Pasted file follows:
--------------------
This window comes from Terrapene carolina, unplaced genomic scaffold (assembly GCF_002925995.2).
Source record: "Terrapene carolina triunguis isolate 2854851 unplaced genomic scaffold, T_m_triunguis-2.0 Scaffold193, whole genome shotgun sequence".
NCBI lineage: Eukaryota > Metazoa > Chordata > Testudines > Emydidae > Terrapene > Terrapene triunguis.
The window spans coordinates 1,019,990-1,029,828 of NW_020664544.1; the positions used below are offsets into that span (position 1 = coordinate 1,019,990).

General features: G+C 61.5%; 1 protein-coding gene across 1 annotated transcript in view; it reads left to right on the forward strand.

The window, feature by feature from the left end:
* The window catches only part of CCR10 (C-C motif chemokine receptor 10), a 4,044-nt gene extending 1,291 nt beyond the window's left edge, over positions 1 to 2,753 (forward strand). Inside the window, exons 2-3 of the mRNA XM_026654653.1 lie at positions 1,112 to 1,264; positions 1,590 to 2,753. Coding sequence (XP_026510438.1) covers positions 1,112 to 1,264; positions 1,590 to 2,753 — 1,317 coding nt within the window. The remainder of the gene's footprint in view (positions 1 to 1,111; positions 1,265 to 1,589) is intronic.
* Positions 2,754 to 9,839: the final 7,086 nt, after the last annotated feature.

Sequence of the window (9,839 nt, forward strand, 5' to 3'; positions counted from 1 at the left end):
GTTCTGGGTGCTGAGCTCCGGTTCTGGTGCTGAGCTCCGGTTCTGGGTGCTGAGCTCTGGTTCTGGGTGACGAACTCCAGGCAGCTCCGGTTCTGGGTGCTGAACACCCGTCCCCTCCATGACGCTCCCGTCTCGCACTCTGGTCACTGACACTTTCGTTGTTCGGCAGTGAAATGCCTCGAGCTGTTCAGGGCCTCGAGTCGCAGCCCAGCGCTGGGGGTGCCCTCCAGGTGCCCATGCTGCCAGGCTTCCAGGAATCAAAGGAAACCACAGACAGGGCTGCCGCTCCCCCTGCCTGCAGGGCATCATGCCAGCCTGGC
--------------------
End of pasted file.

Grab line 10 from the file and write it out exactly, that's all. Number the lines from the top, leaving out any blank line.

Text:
GTTCTGGGTGCTGAGCTCCGGTTCTGGTGCTGAGCTCCGGTTCTGGGTGCTGAGCTCTGGTTCTGGGTGACGAACTCCAGGCAGCTCCGGTTCTGGGTGCTGAACACCCGTCCCCTCCATGACGCTCCCGTCTCGCACTCTGGTCACTGACACTTTCGTTGTTCGGCAGTGAAATGCCTCGAGCTGTTCAGGGCCTCGAGTCGCAGCCCAGCGCTGGGGGTGCCCTCCAGGTGCCCATGCTGCCAGGCTTCCAGGAATCAAAGGAAACCACAGACAGGGCTGCCGCTCCCCCTGCCTGCAGGGCATCATGCCAGCCTGGC